A selection of magazine covers from when Elizabeth Holmes was riding high
The question about Elizabeth Holmes inevitably comes down to whether she was trying to do good or if she a grifter from the get-go.
AG: Did she have good intentions? I think the answer's yes. She had good intentions in that she wanted to do something good and she had good intentions in the sense that she had a vision of herself as accomplishing that good that she wanted to fulfill.
So yeah, I think that is true. Because if she had only wanted to make bank, she could have siphoned a lot more money out of the company than she did. I mean, she may have been looking for the big score, that's possible. But I think at the end of the day she wanted to fulfill a vision of herself. That was more important than just making bank.
Clearly, whatever vision she had she was able to convince a whole lot of presumably sophisticated and wealthy people to get on board. How was she so successful at that?
AG: I think by all accounts, and I've never met her - my producer met her and spent some hours with her but I've never met her - but by all accounts she was a tremendously charismatic and persuasive person. And we know this to be true because she once walked into a board meeting where they were about to fire her and she convinced everybody - and they were very experienced people in the room - that not only should they not fire her but they should keep her exactly where she was.
So she was terribly persuasive. I also think she was pitching a vision that people really wanted to believe in. She was pitching a vision of doing something good for people, accurate blood testing, people could take better control of their own health care. And also, particularly for young women in Silicon Valley, she was pitching a vision that was empowering. You have a woman who's an inventor who is going to be an entrepreneur and make a lot of money while doing good. I mean, it's a compelling idea.
And, lastly, I think she was seductive. I mean, I think for those older, white men, they were seduced by her. I think that is true.
In 2014 you did a documentary on Lance Armstrong and it occurred to me that there are certain parallels between his story and Elizabeth Holmes'. What parallels do you see between her and Lance Armstrong, if any?
AG: Let's look at one, which is Lance was telling a lie that a lot of people really wanted to believe. And that lie was that you could come back from cancer, you could be a cancer survivor, without doing any performance enhancing drugs you could come roaring back and win the Tour de France.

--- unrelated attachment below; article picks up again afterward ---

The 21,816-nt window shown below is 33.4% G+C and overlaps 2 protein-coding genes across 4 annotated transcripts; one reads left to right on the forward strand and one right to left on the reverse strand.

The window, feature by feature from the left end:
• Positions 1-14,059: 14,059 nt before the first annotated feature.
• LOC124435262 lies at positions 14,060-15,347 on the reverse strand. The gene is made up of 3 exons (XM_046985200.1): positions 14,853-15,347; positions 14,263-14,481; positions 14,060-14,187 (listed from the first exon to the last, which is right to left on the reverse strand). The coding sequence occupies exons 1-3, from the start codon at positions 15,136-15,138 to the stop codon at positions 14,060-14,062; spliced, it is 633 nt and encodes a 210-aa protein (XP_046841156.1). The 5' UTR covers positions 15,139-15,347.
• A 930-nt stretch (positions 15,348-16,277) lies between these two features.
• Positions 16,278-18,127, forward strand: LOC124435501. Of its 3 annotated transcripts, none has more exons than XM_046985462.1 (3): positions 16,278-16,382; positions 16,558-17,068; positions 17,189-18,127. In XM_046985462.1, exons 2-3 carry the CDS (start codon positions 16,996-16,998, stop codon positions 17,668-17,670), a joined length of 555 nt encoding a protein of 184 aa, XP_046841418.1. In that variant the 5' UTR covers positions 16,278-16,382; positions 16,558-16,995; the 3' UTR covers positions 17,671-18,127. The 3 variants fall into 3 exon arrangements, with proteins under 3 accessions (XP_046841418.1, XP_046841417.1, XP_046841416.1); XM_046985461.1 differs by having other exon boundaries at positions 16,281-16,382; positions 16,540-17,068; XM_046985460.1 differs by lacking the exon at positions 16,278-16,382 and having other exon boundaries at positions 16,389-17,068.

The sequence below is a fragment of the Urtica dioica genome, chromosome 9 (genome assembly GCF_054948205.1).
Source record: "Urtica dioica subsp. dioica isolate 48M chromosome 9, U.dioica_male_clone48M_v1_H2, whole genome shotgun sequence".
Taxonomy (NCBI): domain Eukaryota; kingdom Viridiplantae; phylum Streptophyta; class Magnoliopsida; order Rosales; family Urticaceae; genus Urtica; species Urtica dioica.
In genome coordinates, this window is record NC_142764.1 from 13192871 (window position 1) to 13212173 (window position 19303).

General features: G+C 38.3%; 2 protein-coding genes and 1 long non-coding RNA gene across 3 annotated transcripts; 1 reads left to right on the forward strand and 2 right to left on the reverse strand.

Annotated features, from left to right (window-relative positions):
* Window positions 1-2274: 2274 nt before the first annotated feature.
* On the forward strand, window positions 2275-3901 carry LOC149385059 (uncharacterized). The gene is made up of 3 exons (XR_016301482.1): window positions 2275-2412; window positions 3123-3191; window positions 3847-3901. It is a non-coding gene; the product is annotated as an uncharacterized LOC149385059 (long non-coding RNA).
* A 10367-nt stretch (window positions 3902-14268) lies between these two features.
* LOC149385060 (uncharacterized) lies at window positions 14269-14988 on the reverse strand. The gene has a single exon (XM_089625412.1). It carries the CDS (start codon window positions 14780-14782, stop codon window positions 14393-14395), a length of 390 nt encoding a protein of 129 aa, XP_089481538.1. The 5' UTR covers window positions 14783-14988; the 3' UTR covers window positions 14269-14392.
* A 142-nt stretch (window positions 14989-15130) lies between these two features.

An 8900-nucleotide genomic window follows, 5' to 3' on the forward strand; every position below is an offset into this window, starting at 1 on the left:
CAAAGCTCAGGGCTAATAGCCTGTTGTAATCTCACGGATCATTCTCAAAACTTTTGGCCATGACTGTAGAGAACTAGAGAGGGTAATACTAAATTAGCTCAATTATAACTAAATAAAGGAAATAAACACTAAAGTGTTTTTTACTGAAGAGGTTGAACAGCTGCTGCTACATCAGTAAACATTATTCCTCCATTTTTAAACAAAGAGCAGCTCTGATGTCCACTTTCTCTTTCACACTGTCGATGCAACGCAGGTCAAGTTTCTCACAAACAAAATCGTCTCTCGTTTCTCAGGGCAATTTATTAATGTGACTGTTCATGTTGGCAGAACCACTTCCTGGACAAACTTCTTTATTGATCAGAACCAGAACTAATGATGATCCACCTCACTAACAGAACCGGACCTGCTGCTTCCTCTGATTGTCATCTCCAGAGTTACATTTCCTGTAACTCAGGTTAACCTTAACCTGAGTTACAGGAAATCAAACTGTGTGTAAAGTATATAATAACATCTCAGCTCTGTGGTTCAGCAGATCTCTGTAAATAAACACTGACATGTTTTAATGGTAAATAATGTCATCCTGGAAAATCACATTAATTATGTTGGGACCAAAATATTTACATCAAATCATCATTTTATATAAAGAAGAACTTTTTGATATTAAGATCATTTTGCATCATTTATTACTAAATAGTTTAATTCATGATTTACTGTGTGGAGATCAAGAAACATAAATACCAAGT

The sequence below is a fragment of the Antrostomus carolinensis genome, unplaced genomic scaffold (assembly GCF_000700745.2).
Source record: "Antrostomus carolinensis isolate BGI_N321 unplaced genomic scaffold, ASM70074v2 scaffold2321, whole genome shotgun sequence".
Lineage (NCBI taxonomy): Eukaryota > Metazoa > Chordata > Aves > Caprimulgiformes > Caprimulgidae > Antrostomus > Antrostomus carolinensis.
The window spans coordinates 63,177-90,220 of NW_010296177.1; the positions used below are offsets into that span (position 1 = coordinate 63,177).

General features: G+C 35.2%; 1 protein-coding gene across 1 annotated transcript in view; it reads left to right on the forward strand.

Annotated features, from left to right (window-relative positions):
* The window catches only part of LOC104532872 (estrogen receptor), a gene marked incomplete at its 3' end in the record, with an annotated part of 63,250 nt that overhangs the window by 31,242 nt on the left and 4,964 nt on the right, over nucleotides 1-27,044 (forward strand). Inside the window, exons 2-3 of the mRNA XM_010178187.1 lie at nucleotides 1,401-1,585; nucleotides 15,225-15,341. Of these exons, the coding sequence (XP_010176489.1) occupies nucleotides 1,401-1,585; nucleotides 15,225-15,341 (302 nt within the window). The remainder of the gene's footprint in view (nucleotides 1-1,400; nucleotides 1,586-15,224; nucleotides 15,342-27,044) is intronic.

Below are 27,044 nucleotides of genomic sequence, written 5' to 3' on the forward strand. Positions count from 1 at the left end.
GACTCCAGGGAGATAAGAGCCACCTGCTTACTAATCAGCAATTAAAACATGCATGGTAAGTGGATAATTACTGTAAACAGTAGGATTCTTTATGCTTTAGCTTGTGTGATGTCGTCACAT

So you could come back from the edge of death and not only survive but excel. That was a powerful myth that a lot of people depended on and wanted to believe in, thus those yellow wristbands.
And I think the other thing that she and Lance shared was that when it came to going after people who were challenging the lie, she could be very ruthless. She and Lance were both very ruthless and very aggressive.
Editors note: Ultimately, the Edison didn't work as touted and there were allegations Holmes manipulated test results and other data to make it appear the machine was doing what it was billed to do. The company's value plunged and Holmes and her second-in-command, Sunny Balwani, were indicted on fraud charges.
It appears Holmes and her chief deputy, Sunny Balwani, will go on trial next year on 11 counts of conspiracy and wire fraud. I believe she's in San Franciso, in the meantime. I gather she has ditched her signature black turtleneck look in favor of something less imposing.
AG: Yes, open collar now, as she wore in her interview with Maria Shriver where she's supposedly coming clean. She has a completely different look. This is a woman who is an inventor in every sense of the word and she had reinvented herself in that context.
Matthew Carey is a documentary filmmaker and journalist. His work has appeared on Deadline.com, CNN, CNN.com, TheWrap.com, NBCNews.com and in Documentary magazine.